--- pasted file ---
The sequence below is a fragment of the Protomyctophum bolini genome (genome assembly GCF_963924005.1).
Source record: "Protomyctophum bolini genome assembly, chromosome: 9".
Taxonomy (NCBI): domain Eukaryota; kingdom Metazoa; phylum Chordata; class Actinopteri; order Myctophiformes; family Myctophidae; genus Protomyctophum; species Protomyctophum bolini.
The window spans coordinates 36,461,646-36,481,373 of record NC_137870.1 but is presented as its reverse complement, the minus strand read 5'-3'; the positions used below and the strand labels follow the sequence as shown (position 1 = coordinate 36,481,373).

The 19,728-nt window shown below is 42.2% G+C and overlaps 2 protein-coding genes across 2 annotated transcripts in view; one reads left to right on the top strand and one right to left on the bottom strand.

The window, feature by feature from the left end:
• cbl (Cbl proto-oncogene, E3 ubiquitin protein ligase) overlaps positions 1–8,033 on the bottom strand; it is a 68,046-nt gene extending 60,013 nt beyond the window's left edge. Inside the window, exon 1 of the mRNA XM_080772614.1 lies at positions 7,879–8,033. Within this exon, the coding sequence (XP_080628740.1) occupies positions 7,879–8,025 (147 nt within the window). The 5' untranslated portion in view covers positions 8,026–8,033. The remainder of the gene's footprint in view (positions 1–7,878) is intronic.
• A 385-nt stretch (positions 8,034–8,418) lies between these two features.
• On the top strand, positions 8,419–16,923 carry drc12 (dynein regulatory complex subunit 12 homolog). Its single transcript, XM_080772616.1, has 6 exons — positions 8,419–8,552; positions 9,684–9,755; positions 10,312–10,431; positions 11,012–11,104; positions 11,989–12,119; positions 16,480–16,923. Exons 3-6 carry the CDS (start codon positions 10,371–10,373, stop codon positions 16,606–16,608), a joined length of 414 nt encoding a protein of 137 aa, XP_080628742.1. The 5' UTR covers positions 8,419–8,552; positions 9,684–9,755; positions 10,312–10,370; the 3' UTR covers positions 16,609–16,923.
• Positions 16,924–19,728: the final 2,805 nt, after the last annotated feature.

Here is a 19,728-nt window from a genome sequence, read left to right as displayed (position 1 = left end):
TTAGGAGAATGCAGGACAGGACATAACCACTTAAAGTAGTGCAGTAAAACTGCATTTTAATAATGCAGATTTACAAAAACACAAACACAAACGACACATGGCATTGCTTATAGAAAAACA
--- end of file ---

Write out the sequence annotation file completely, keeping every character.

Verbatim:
The sequence below is a fragment of the Protomyctophum bolini genome (genome assembly GCF_963924005.1).
Source record: "Protomyctophum bolini genome assembly, chromosome: 9".
Taxonomy (NCBI): domain Eukaryota; kingdom Metazoa; phylum Chordata; class Actinopteri; order Myctophiformes; family Myctophidae; genus Protomyctophum; species Protomyctophum bolini.
The window spans coordinates 36,461,646-36,481,373 of record NC_137870.1 but is presented as its reverse complement, the minus strand read 5'-3'; the positions used below and the strand labels follow the sequence as shown (position 1 = coordinate 36,481,373).

The 19,728-nt window shown below is 42.2% G+C and overlaps 2 protein-coding genes across 2 annotated transcripts in view; one reads left to right on the top strand and one right to left on the bottom strand.

The window, feature by feature from the left end:
• cbl (Cbl proto-oncogene, E3 ubiquitin protein ligase) overlaps positions 1–8,033 on the bottom strand; it is a 68,046-nt gene extending 60,013 nt beyond the window's left edge. Inside the window, exon 1 of the mRNA XM_080772614.1 lies at positions 7,879–8,033. Within this exon, the coding sequence (XP_080628740.1) occupies positions 7,879–8,025 (147 nt within the window). The 5' untranslated portion in view covers positions 8,026–8,033. The remainder of the gene's footprint in view (positions 1–7,878) is intronic.
• A 385-nt stretch (positions 8,034–8,418) lies between these two features.
• On the top strand, positions 8,419–16,923 carry drc12 (dynein regulatory complex subunit 12 homolog). Its single transcript, XM_080772616.1, has 6 exons — positions 8,419–8,552; positions 9,684–9,755; positions 10,312–10,431; positions 11,012–11,104; positions 11,989–12,119; positions 16,480–16,923. Exons 3-6 carry the CDS (start codon positions 10,371–10,373, stop codon positions 16,606–16,608), a joined length of 414 nt encoding a protein of 137 aa, XP_080628742.1. The 5' UTR covers positions 8,419–8,552; positions 9,684–9,755; positions 10,312–10,370; the 3' UTR covers positions 16,609–16,923.
• Positions 16,924–19,728: the final 2,805 nt, after the last annotated feature.

Here is a 19,728-nt window from a genome sequence, read left to right as displayed (position 1 = left end):
TTAGGAGAATGCAGGACAGGACATAACCACTTAAAGTAGTGCAGTAAAACTGCATTTTAATAATGCAGATTTACAAAAACACAAACACAAACGACACATGGCATTGCTTATAGAAAAACA